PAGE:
After my first few tentative turns of the pedals I found the hydrobike very easy to ride and virtually impossible to tip over. Pedalling on, we enjoyed the beautiful views around the town and castle from the perspective of the water.
Safety boats are always on hand and although we didn’t need their assistance it was reassuring to know they were there. We cycled all the way around the island going beneath bridges, passing the castle and Broadmeadow shopping centre. It was a good work out for my leg and thigh muscles and even the rain and wind didn’t mar our enjoyment, I’m so glad I gave it a go!
Back in the car it was just a short drive to the Belmore Court and Motel on the edge of town. The accommodation comprises a 30 room hotel with adjoining motel style units. We must have looked a bedraggled pair as we were being swiftly checked in at reception but were soon relaxing in our comfortable room.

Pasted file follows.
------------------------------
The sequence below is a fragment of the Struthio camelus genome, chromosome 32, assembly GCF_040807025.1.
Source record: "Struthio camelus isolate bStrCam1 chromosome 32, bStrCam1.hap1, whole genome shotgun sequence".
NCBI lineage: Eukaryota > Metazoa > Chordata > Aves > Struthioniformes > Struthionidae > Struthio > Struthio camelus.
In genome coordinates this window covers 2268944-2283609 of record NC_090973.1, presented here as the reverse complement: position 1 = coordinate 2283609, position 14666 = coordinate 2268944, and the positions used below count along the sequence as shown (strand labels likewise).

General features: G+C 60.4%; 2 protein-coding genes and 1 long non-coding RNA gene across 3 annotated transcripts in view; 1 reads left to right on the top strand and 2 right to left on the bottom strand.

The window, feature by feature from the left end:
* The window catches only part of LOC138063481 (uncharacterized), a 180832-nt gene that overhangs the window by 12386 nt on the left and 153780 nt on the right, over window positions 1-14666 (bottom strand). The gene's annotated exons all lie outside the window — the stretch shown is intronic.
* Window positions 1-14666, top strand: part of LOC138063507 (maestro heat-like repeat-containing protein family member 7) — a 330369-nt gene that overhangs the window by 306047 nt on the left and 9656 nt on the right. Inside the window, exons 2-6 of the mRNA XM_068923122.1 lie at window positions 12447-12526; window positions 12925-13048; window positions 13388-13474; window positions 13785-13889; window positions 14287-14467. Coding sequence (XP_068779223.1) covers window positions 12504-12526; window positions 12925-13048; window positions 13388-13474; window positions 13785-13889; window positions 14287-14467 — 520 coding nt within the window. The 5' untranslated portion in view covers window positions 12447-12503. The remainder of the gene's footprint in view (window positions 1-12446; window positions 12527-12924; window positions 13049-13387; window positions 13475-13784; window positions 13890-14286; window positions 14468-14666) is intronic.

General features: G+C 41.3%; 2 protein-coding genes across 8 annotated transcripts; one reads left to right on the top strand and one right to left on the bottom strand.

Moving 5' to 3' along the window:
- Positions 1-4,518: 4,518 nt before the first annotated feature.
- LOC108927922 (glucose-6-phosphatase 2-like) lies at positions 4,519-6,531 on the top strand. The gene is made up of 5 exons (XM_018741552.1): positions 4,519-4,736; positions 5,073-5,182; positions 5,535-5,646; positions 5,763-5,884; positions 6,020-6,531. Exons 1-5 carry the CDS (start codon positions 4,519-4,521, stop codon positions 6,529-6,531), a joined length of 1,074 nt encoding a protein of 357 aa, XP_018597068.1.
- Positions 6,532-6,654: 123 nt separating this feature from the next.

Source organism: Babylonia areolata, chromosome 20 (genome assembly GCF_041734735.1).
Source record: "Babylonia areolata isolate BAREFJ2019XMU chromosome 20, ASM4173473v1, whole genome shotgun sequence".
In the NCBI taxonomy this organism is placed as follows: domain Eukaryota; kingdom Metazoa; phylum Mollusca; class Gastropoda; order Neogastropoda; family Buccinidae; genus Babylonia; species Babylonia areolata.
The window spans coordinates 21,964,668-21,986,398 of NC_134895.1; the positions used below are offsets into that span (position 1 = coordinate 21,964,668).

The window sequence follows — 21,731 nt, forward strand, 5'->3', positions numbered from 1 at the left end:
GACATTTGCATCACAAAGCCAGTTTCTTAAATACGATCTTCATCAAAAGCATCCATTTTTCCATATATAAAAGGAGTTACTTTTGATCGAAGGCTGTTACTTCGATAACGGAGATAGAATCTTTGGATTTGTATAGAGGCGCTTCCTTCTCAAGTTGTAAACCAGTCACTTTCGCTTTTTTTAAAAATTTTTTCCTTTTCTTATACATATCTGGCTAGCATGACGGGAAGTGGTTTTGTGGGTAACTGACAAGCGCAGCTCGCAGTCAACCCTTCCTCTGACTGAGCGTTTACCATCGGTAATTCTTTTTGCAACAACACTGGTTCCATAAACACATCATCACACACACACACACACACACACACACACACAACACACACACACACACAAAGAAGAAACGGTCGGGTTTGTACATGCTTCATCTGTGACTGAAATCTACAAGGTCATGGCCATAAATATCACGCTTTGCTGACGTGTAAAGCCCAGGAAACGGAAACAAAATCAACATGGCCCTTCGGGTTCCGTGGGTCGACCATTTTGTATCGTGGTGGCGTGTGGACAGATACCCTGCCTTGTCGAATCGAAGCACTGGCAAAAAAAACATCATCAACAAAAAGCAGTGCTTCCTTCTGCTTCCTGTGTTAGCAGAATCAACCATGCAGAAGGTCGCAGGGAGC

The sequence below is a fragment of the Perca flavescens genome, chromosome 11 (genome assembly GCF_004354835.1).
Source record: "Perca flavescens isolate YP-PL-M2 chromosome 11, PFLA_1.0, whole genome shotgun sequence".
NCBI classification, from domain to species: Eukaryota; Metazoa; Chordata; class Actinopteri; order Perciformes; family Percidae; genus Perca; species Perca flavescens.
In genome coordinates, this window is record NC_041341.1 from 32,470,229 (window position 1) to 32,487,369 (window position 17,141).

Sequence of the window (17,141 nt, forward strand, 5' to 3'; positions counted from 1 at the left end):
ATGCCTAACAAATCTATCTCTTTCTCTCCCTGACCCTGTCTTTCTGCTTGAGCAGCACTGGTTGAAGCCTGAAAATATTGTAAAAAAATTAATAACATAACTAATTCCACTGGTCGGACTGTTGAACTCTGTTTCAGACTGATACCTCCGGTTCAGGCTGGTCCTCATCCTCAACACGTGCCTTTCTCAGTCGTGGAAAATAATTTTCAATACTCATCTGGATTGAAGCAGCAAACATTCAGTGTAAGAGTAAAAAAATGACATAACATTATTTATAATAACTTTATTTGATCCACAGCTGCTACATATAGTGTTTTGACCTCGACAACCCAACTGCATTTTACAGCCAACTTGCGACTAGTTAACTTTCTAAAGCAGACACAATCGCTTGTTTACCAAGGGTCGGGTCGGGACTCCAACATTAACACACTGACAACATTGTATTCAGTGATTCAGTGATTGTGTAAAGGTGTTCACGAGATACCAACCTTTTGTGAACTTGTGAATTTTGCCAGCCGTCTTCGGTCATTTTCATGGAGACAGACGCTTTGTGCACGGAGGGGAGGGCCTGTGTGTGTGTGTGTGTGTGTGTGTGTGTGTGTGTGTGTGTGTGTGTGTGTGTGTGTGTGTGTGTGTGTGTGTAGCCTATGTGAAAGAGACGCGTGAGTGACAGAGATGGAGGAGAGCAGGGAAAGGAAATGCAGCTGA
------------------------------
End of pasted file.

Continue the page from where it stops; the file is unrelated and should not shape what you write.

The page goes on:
As well as being a great place to stay, a real bonus of Belmore Court is that it is within easy walking distance to the centre of Enniskillen 10 minutes away. We had booked a table for dinner at The Firehouse in the heart of the town on Townhall Street.
Here we were greeted by exceptionally friendly staff and seated in a booth overlooking the open kitchen, perfectly positioned so that we could watch meals being prepared as we were enjoying a drink.
The Firehouse had a great atmosphere and the food was up there with the best. Our starters of garlic and chilli prawn and chicken wings were really yummy followed by mouthwatering, tender steaks. Service was attentive without being intrusive and Ill definitely be heading back to The Firehouse when I’m back in town.
It was raining again as we ventured outside to return to our hotel but soon we were tucked up in our comfortable bed just as my leg muscles were beginning to ache following my earlier exertions.